'fiModelSeries', 'fiModelDescriptor', 'ProductSize',
       'fiProductClassDesc', 'state', 'ProductGroup', 'ProductGroupDesc',
       'Drive_System', 'Enclosure', 'Forks', 'Pad_Type', 'Ride_Control',
       'Stick', 'Transmission', 'Turbocharged', 'Blade_Extension',
       'Blade_Width', 'Enclosure_Type', 'Engine_Horsepower', 'Hydraulics',
       'Pushblock', 'Ripper', 'Scarifier', 'Tip_Control', 'Tire_Size',
       'Coupler', 'Coupler_System', 'Grouser_Tracks', 'Hydraulics_Flow',
       'Track_Type', 'Undercarriage_Pad_Width', 'Stick_Length', 'Thumb',
       'Pattern_Changer', 'Grouser_Type', 'Backhoe_Mounting', 'Blade_Type',
       'Travel_Controls', 'Differential_Type', 'Steering_Controls'],

describe() is a method that gives you some basic stats for each column.

count mean std min 25% 50% 75% max
SalesID 412698.0 2.011161e+06 1.080068e+06 1139246.0 1421897.75 1645852.5 2261012.50 6333349.0
SalePrice 412698.0 3.121518e+04 2.314174e+04 4750.0 14500.00 24000.0 40000.00 142000.0
MachineID 412698.0 1.230061e+06 4.539533e+05 0.0 1088593.25 1284397.0 1478079.25 2486330.0
ModelID 412698.0 6.947202e+03 6.280825e+03 28.0 3261.00 4605.0 8899.00 37198.0
datasource 412698.0 1.351694e+02 9.646749e+00 121.0 132.00 132.0 136.00 173.0
auctioneerID 392562.0 6.585268e+00 1.715841e+01 0.0 1.00 2.0 4.00 99.0
YearMade 412698.0 1.899050e+03 2.921902e+02 1000.0 1985.00 1995.0 2001.00 2014.0
MachineHoursCurrentMeter 147504.0 3.522988e+03 2.716993e+04 0.0 0.00 0.0 3209.00 2483300.0

advanced_describe() is a method I created that builds on top of the default describe() method to include stats on missing and unique values (which are both very helpful in terms of cleanup, understanding potential issues, and in determining the size of your embeddings for categorical data). For categorical variables with few discrete levels, this method will also show you what they are.

count mean std min ... unique unique% unique_values dtype
SalesID 412698 2011161.16364 1080067.724498 1139246.0 ... 412698 7786.75 NaN int64
SalePrice 412698 31215.181414 23141.743695 4750.0 ... 954 18.00 NaN float64
MachineID 412698 1230061.436646 453953.25795 0.0 ... 348808 6581.28 NaN int64
ModelID 412698 6947.201828 6280.824982 28.0 ... 5281 99.64 NaN int64
datasource 412698 135.169361 9.646749 121.0 ... 6 0.11 [121, 132, 136, 149, 172, 173] int64
... ... ... ... ... ... ... ... ... ...
Backhoe_Mounting 80712 NaN NaN NaN ... 3 0.06 [nan, None or Unspecified, Yes] object
Blade_Type 81875 NaN NaN NaN ... 11 0.21 [nan, PAT, None or Unspecified, Semi U, VPAT, Straight, Angle, No, U, Landfill, Coal] object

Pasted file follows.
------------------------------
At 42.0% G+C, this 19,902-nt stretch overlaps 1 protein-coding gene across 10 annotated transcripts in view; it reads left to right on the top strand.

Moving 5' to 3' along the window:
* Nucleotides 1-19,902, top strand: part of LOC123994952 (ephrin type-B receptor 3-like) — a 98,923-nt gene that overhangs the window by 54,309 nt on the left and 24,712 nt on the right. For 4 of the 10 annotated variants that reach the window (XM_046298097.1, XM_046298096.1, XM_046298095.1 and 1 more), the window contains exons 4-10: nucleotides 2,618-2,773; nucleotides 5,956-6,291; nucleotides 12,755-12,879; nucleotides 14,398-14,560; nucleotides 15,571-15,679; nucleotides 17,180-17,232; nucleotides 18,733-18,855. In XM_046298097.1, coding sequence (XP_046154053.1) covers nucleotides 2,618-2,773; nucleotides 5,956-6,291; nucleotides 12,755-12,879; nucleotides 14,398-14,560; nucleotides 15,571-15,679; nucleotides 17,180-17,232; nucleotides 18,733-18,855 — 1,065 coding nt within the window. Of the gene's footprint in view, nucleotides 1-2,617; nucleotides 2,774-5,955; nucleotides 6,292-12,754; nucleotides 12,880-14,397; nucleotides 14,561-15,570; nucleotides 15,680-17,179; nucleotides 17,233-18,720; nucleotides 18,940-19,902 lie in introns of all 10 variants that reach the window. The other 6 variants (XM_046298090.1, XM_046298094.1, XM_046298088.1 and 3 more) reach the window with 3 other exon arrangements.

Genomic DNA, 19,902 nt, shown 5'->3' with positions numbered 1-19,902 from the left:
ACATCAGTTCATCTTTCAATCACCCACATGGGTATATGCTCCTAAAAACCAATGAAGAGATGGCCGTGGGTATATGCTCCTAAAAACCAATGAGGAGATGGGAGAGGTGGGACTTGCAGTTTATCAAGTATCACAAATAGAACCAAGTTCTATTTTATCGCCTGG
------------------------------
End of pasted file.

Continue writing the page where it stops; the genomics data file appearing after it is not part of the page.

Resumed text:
Travel_Controls 81877 NaN NaN NaN ... 8 0.15 [nan, None or Unspecified, Differential Steer, Lever, Finger Tip, 2 Pedal, Pedal, 1 Speed] object
Differential_Type 71564 NaN NaN NaN ... 5 0.09 [Standard, nan, Limited Slip, No Spin, Locking] object
Steering_Controls 71522 NaN NaN NaN ... 6 0.11 [Conventional, nan, Command Control, Four Wheel Standard, Wheel, No] object

53 rows × 14 columns

Step 3: Preprocessing

Handling Ordinal columns

Tip: "... a good next step is to handle ordinal columns ... columns containing strings or similar, **but where those strings have a natural ordering."
array([nan, 'Medium', 'Small', 'Large / Medium', 'Mini', 'Large',
       'Compact'], dtype=object)

Important: "tell Pandas about a suitable ordering of these levels"
sizes = ['Large', 'Large / Medium', 'Medium', 'Small', 'Mini', 'Compact']
train_df.ProductSize = train_df.ProductSize.astype("category")
train_df.ProductSize =, ordered=True) # note: "inplace=True" is depreciated as of 1.30
[NaN, 'Medium', 'Small', 'Large / Medium', 'Mini', 'Large', 'Compact']
Categories (6, object): ['Large' < 'Large / Medium' < 'Medium' < 'Small' < 'Mini' < 'Compact']

Handling Your Dependent Variable(s)

Tip: Update the dependent variable to suit your objective.

"You should think carefully about which metric, or set of metrics, actually measures the notion of model quality that matters to you ... in this case, Kaggle tells us [our measure is] root mean squared log error (RMLSE)" and because of this we need to make our target the log of the price "so that the m_rmse of that value will give us what we ultimately need."

dep_var = "SalePrice"
train_df[dep_var] = np.log(train_df[dep_var])

Handling Dates

Important: "... enrich our representation of dates"

Dates are "different from most ordinal values in that some dates are qualitatively different from others in a way that is often relevant to the systems we are modeling." As such, we want the model to know if whether the day is a holiday, or part of the weekend, or in a certain month, etc... is important. To do this, "we **replace every date column with a set of date metadata columns, such as holiday, day of week, and month" = categorical data that might be very useful!

Can use fastai's add_datepart() function to do this.

Important: Apply same preprocessing to both your train/evaluation and test sets!
train_df = add_datepart(train_df, "saledate")
test_df = add_datepart(test_df, "saledate")
[col for col in train_df.columns if col.startswith("sale")]

Handling Strings and Missing Data

For this we can use fastai's TabularPandas class (allows us to apply TabularProc transforms to the DataFrame it wraps to do things like fill missing values, make columns categorical, etc...).

Categorify: "a TabularProc that replaces a column with a numeric categorical column"

FillMissing: "a TabularProc that replaces missing values with the median of the column, and **creates a new Boolean column that is set to True for any row where the value was missing. You can change this fill strategy via thefill_strategy` argument.